Date of Award


Degree Name

Doctor of Education


Teaching, Learning, and Leadership


Though adolescent leadership is worth developing, often it is not addressed effectively in the general middle school curriculum. This study addresses adolescent leadership by describing and discussing eight major leadership categories and 38 subcategories found in seventeen representative Newbery Award-winning books. The sample was chosen using a multiple-step process and contained fictional stories with adolescent protagonists in realistic situations. Content analysis was used to quantify and analyze the leadership themes; a code book was used to organize data. Occurrence of each sub-category was ranked for prevalence within each book. These rankings form the basis for the analysis of findings which includes dominant and recessive trends within the categories and sub-categories as well as historical and gender trends within subcategories. Some findings include: (a) an emphasis on the moral, personality, ambiguity, and subjective leadership perspectives; (b) sub-categories that were represented by all but one protagonist; (c) an emphasis early the sample on other personality traits than those listed in the code book; (d) frequent displays of expertise only late in the sample. Also, some significant differences between genders exist in some sub-categories; example, females are less likely to be portrayed as leaders because of their physical characteristics while males are less likely than females to value followers' personal growth. In addition, other findings, including apprentices and orphans as sub-groups, the role of peers in protagonists' lives, the role model as nurturer of adolescent leadership, and leadership perspective variations between genders are described and discussed. These findings are used to analyze the hidden curriculum of work, parenting, friendship, individualism, and role modeling, and, in the larger context of the study as a whole, the hidden curriculum of adolescent leadership according to gender, cultural transformation, universality, and mentoring as implicit in the sample. Finally, a description of adolescent leadership emerges from the data: The adolescent leader is emotionally connected and relies on peers and role models ass/he willingly shares responsibility in a selfless way, ass/he discovers solutions to confusing leadership situations, and as s/he feels both interested and uncertain about the leadership situation.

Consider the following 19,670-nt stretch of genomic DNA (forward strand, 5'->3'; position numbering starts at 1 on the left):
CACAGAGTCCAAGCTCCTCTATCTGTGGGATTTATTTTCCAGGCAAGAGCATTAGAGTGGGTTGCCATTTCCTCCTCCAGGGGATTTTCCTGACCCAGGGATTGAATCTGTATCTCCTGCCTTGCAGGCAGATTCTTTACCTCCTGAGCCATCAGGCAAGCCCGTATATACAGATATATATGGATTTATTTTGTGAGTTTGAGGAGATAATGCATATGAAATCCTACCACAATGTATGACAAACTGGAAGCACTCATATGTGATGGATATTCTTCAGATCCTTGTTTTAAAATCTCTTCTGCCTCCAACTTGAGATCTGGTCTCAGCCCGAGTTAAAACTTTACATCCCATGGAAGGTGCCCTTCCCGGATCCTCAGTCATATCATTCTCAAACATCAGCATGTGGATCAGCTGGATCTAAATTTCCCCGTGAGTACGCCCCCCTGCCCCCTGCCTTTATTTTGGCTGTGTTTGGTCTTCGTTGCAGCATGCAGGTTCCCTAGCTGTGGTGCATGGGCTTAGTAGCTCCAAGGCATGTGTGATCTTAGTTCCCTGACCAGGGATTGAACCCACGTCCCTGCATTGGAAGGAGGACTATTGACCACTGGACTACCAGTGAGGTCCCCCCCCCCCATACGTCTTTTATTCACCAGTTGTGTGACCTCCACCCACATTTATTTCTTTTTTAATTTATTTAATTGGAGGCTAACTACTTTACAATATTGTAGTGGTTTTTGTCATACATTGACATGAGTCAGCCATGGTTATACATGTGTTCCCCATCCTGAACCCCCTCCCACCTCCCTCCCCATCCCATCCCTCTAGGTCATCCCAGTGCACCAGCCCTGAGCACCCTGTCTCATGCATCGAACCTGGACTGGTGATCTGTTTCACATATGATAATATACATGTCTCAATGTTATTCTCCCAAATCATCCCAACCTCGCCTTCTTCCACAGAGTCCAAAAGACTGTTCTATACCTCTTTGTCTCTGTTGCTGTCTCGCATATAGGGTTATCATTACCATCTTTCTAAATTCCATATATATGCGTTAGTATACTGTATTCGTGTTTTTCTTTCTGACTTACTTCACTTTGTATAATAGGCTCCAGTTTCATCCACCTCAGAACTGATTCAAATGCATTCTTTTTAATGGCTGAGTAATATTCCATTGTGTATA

Access Setting

Dissertation-Open Access